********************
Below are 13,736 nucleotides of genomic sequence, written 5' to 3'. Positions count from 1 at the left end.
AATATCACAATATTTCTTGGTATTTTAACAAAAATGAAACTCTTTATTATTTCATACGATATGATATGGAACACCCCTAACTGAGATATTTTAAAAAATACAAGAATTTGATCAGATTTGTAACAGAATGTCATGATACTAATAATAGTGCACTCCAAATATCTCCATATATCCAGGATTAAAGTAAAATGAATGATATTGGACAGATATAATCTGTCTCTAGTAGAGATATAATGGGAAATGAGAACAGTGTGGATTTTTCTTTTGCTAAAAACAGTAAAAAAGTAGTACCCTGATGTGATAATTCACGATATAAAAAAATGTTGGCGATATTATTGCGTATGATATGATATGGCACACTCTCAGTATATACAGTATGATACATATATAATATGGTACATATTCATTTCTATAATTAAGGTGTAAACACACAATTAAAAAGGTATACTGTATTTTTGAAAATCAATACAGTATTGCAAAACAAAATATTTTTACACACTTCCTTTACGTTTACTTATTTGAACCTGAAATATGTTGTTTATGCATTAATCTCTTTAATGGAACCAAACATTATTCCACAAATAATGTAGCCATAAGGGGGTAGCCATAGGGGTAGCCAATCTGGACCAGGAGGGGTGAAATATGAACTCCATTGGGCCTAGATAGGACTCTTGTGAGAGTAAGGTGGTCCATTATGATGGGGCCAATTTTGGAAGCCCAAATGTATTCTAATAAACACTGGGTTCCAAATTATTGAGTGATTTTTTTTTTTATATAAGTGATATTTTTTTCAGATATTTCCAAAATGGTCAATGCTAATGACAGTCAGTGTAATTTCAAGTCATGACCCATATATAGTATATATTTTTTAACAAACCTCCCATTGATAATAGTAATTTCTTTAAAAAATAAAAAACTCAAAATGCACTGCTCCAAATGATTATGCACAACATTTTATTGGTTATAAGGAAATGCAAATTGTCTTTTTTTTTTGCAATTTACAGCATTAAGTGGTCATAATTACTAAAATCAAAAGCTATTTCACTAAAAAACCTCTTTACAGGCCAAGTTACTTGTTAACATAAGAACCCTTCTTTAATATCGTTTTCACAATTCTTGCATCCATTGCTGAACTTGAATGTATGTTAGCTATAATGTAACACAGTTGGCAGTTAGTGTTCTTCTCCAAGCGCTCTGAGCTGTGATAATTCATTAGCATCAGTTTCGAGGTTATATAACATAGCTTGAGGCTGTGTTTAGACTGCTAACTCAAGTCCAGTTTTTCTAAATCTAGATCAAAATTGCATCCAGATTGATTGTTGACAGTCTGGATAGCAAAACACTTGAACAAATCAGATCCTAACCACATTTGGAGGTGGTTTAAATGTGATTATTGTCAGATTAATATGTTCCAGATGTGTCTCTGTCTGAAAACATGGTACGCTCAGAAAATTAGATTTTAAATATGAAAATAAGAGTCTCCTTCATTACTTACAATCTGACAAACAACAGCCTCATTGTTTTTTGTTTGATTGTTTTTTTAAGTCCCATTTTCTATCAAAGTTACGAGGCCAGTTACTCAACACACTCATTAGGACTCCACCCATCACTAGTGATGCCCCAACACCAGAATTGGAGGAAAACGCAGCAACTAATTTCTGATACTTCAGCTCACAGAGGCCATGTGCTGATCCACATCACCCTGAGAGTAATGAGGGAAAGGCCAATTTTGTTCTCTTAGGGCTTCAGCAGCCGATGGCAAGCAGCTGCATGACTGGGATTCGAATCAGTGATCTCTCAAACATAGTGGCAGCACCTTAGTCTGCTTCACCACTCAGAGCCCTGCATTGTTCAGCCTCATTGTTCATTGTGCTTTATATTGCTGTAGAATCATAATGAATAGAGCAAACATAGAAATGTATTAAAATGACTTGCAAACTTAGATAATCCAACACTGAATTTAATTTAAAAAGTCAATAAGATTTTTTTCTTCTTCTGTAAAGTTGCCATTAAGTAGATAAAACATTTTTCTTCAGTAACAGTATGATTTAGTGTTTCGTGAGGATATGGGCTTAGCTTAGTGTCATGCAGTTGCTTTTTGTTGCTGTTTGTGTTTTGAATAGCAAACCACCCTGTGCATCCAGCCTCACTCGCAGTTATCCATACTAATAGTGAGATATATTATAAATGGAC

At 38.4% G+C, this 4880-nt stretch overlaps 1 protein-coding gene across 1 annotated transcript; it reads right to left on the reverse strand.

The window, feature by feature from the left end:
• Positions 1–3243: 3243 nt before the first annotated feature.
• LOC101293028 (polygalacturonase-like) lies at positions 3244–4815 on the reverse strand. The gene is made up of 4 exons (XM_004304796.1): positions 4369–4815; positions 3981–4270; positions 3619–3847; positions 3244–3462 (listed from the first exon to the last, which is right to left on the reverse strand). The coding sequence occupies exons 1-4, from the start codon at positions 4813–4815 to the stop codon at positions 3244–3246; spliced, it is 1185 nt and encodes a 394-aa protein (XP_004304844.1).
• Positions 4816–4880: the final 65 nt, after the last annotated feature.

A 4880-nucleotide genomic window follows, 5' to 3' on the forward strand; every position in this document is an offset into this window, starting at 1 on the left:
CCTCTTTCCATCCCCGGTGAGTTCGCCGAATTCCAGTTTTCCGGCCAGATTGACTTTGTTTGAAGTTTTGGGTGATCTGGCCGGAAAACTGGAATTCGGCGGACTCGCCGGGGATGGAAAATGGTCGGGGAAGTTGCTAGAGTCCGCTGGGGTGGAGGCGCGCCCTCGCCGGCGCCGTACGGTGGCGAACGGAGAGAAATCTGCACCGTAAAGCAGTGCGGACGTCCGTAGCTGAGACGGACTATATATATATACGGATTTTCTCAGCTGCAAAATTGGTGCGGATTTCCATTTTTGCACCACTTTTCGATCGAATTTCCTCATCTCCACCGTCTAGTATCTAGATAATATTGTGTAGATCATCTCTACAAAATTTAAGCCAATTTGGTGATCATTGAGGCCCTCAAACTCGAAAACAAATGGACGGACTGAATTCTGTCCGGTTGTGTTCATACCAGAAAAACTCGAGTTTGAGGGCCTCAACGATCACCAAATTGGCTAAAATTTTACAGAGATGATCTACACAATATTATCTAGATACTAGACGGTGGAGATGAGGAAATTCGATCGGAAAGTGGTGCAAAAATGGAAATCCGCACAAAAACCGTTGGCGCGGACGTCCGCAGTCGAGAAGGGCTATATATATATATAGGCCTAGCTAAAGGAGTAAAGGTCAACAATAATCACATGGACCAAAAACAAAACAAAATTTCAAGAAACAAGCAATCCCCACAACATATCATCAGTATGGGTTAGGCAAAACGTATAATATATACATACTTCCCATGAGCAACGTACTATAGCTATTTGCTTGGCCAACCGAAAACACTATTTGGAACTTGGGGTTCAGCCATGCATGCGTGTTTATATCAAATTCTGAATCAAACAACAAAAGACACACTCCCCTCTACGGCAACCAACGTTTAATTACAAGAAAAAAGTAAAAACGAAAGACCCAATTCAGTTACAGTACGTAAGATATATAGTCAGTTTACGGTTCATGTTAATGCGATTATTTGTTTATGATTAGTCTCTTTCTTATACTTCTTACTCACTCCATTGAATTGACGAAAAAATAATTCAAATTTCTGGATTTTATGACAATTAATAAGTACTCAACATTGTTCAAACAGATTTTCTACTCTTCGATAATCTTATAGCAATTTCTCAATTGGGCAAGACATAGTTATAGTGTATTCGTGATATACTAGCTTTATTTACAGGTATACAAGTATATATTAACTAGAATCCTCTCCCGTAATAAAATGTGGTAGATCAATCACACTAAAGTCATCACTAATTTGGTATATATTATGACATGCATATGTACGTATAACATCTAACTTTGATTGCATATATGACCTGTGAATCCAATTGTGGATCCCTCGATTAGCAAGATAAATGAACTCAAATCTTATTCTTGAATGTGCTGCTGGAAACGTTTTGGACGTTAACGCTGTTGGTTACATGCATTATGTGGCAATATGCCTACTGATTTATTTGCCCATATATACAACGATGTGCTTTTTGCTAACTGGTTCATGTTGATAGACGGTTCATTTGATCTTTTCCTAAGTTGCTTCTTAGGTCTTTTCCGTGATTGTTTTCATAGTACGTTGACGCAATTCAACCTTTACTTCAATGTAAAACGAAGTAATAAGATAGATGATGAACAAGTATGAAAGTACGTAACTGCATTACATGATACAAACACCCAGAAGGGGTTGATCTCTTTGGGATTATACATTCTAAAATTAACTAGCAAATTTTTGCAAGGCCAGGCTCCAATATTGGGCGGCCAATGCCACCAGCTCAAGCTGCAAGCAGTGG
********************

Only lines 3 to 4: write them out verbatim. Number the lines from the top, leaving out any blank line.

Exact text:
At 38.4% G+C, this 4880-nt stretch overlaps 1 protein-coding gene across 1 annotated transcript; it reads right to left on the reverse strand.

The window, feature by feature from the left end: